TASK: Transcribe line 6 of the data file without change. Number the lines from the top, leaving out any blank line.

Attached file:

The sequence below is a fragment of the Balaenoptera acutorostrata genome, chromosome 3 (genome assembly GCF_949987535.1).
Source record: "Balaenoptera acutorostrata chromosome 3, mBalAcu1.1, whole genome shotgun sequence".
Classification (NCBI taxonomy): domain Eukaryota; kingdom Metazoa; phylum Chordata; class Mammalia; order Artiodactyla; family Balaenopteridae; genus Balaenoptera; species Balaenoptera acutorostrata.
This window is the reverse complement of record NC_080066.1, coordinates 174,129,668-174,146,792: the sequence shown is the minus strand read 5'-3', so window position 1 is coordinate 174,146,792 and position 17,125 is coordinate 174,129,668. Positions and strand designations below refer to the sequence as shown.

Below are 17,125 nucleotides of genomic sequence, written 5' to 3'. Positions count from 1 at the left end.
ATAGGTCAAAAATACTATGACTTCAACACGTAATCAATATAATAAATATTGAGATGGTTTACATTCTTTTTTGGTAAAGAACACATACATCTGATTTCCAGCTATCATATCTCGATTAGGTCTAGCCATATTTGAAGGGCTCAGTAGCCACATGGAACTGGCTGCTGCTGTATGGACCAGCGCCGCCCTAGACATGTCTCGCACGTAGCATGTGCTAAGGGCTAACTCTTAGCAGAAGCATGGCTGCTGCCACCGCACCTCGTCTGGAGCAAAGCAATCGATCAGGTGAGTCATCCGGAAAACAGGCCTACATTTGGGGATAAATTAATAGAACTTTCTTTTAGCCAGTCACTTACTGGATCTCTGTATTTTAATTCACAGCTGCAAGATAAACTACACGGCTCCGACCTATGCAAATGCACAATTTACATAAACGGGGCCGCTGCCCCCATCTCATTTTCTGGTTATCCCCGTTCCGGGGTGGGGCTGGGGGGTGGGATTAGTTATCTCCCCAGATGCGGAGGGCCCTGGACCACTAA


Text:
ATAGGTCAAAAATACTATGACTTCAACACGTAATCAATATAATAAATATTGAGATGGTTTACATTCTTTTTTGGTAAAGAACACATACATCTGATTTCCAGCTATCATATCTCGATTAGGTCTAGCCATATTTGAAGGGCTCAGTAGCCACATGGAACTGGCTGCTGCTGTATGGACCAGCGCCGCCCTAGACATGTCTCGCACGTAGCATGTGCTAAGGGCTAACTCTTAGCAGAAGCATGGCTGCTGCCACCGCACCTCGTCTGGAGCAAAGCAATCGATCAGGTGAGTCATCCGGAAAACAGGCCTACATTTGGGGATAAATTAATAGAACTTTCTTTTAGCCAGTCACTTACTGGATCTCTGTATTTTAATTCACAGCTGCAAGATAAACTACACGGCTCCGACCTATGCAAATGCACAATTTACATAAACGGGGCCGCTGCCCCCATCTCATTTTCTGGTTATCCCCGTTCCGGGGTGGGGCTGGGGGGTGGGATTAGTTATCTCCCCAGATGCGGAGGGCCCTGGACCACTAA